1. The window seat is for whoever among you will sleep through the flight, and the aisle seat goes to whoever needs the least sleep.
2. Just don’t recline your seat back. Period. My apologies to the tall guy in front of me who wants sleep, but you can’t expect sympathy when your head is practically in my lap.
3. If you have kids and a night flight is all you can get, load your kid up with natural sleep aids like melatonin before bringing them on the plane. Sure, they usually fall asleep on their own, but do you really want a whole plane full of restless passengers pissed at you?
4. If you aren’t going to sleep, PLEASE stick to books to pass the time. If it needs headphones or has a bright backlight, keep it in your carry-on. Now that I think about it, consider bringing something like a drawing book and a sketchpad with you; in this case, you’re letting the people around you sleep while teaching yourself a fairly useful ability.

In short, unless you’re flying for business or an emergency, you’ll have plenty of time to plan ahead; if you have restless kids or just can’t fly without your tablet to keep you busy, don’t fly at night. Before any constant night flyers respond angrily, I’d like to point out that I never sleep on planes. These are actions that I’ve noticed that made me think “I’d hate being in that other guy’s place if I were trying to sleep,” or (as is the case with number 4) things that I’ve done that, in hindsight, I realized were rude.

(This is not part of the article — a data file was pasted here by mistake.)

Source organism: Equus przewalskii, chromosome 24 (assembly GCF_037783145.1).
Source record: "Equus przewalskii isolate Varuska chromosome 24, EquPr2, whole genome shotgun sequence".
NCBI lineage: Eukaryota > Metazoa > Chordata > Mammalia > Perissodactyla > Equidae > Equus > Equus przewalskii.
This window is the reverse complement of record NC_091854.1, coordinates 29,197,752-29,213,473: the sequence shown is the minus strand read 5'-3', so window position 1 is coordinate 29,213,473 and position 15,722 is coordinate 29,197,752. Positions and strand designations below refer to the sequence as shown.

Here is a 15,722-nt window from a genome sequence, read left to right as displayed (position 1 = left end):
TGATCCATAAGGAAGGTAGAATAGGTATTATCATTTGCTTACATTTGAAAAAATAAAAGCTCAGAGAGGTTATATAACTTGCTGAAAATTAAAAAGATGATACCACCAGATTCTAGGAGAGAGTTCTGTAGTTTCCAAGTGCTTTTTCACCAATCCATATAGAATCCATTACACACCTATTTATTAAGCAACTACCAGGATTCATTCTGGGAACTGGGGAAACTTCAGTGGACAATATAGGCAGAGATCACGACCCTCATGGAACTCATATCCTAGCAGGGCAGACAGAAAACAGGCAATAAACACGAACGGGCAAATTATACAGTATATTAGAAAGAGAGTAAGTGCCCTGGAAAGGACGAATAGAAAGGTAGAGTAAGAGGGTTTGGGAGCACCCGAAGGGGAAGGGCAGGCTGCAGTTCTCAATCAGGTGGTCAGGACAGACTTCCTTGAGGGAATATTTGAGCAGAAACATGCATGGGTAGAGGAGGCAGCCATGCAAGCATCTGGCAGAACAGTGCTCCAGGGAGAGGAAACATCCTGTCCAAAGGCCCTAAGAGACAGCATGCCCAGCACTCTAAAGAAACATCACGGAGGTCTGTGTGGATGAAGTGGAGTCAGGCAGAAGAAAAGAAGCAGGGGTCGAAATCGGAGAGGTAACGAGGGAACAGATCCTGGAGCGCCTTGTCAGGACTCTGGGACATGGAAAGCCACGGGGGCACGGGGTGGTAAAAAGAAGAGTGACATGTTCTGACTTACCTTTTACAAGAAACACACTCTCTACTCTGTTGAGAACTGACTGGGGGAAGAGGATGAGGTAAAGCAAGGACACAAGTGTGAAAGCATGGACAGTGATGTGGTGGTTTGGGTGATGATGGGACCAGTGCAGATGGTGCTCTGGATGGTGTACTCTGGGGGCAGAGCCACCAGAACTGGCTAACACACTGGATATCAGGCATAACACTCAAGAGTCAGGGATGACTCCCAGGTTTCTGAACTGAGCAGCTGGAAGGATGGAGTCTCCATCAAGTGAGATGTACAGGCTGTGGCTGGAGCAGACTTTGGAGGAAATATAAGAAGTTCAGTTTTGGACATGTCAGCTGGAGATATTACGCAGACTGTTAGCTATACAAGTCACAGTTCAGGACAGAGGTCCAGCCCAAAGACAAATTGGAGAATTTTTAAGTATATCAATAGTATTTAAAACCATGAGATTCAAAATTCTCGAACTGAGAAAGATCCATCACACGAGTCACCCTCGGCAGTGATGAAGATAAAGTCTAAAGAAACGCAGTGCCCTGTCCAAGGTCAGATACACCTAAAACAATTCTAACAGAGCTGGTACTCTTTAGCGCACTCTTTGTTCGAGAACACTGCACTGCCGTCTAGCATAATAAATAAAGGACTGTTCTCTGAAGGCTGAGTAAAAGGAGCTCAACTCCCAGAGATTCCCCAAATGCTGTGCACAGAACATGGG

Plane etiquette is all about making small sacrifices that keep everyone happy. Feel free to make this point abundantly clear to people who are rude in every way imaginable, but if that doesn’t help, be the better man. Ask the flight attendant if there’s another seat you can move to or >just deal with it<, but don't stoop to their level by being an asshole in return, especially verbally; even crying babies are less annoying than crybabies.

116 Susan April 26, 2013 at 4:48 pm

Please,passengers, pay attention. Take off the head sets.
Be aware of other passengers and be aware of the flight attendants who are attempting to offer ‘service’. Yes, I know, it’s not like pre-deregulation nor as friendly as pre 2001. But we flight attendants attempt to do our best with what is provided by the company.

Please do send comments/complaints to the company via email. In flight there is very little I can do.

Please understand the limitations imposed on you, my passenger as well as on me. Acceptance of what is leads to peace and calm. Try it sometime.

I will apologize heartily and authentically for my own short comings, but not for what is out of my control …

Susan
American Airlines flight attendant